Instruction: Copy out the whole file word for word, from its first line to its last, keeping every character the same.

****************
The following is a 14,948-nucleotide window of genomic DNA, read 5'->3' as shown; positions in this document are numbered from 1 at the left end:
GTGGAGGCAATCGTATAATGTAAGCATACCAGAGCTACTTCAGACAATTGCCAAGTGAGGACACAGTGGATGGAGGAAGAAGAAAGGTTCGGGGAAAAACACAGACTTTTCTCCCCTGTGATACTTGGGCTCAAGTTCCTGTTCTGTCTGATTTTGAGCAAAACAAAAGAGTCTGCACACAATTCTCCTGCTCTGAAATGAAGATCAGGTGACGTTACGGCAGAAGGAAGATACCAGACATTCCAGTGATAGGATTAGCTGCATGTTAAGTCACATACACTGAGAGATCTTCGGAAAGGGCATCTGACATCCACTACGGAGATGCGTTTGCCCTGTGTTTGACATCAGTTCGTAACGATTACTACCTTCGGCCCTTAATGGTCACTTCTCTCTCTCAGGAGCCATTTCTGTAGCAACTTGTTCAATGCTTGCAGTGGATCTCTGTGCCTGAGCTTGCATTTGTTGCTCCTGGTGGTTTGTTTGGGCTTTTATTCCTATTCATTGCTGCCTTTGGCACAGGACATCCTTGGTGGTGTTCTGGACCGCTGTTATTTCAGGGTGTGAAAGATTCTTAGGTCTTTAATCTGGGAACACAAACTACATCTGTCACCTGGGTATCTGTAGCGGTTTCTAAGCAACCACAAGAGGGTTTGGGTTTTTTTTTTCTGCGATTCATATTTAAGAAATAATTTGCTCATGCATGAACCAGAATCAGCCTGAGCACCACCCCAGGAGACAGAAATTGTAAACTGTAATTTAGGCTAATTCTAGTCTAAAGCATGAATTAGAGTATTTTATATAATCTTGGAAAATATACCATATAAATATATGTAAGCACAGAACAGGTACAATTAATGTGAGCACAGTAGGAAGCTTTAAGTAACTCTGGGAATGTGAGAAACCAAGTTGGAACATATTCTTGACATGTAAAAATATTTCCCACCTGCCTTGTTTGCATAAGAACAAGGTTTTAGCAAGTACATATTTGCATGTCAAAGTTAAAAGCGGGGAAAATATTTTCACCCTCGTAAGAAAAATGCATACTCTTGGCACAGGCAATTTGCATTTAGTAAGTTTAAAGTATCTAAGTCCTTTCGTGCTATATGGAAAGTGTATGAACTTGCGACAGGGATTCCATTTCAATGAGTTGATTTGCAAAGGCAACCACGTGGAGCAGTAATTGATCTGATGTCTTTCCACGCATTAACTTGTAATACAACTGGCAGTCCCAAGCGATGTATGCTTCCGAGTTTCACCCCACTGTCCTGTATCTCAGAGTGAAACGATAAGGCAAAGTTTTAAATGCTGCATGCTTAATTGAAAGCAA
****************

The following is a 14,948-nucleotide window of genomic DNA, read 5'->3' as shown; positions in this document are numbered from 1 at the left end:
GTGGAGGCAATCGTATAATGTAAGCATACCAGAGCTACTTCAGACAATTGCCAAGTGAGGACACAGTGGATGGAGGAAGAAGAAAGGTTCGGGGAAAAACACAGACTTTTCTCCCCTGTGATACTTGGGCTCAAGTTCCTGTTCTGTCTGATTTTGAGCAAAACAAAAGAGTCTGCACACAATTCTCCTGCTCTGAAATGAAGATCAGGTGACGTTACGGCAGAAGGAAGATACCAGACATTCCAGTGATAGGATTAGCTGCATGTTAAGTCACATACACTGAGAGATCTTCGGAAAGGGCATCTGACATCCACTACGGAGATGCGTTTGCCCTGTGTTTGACATCAGTTCGTAACGATTACTACCTTCGGCCCTTAATGGTCACTTCTCTCTCTCAGGAGCCATTTCTGTAGCAACTTGTTCAATGCTTGCAGTGGATCTCTGTGCCTGAGCTTGCATTTGTTGCTCCTGGTGGTTTGTTTGGGCTTTTATTCCTATTCATTGCTGCCTTTGGCACAGGACATCCTTGGTGGTGTTCTGGACCGCTGTTATTTCAGGGTGTGAAAGATTCTTAGGTCTTTAATCTGGGAACACAAACTACATCTGTCACCTGGGTATCTGTAGCGGTTTCTAAGCAACCACAAGAGGGTTTGGGTTTTTTTTTTCTGCGATTCATATTTAAGAAATAATTTGCTCATGCATGAACCAGAATCAGCCTGAGCACCACCCCAGGAGACAGAAATTGTAAACTGTAATTTAGGCTAATTCTAGTCTAAAGCATGAATTAGAGTATTTTATATAATCTTGGAAAATATACCATATAAATATATGTAAGCACAGAACAGGTACAATTAATGTGAGCACAGTAGGAAGCTTTAAGTAACTCTGGGAATGTGAGAAACCAAGTTGGAACATATTCTTGACATGTAAAAATATTTCCCACCTGCCTTGTTTGCATAAGAACAAGGTTTTAGCAAGTACATATTTGCATGTCAAAGTTAAAAGCGGGGAAAATATTTTCACCCTCGTAAGAAAAATGCATACTCTTGGCACAGGCAATTTGCATTTAGTAAGTTTAAAGTATCTAAGTCCTTTCGTGCTATATGGAAAGTGTATGAACTTGCGACAGGGATTCCATTTCAATGAGTTGATTTGCAAAGGCAACCACGTGGAGCAGTAATTGATCTGATGTCTTTCCACGCATTAACTTGTAATACAACTGGCAGTCCCAAGCGATGTATGCTTCCGAGTTTCACCCCACTGTCCTGTATCTCAGAGTGAAACGATAAGGCAAAGTTTTAAATGCTGCATGCTTAATTGAAAGCAA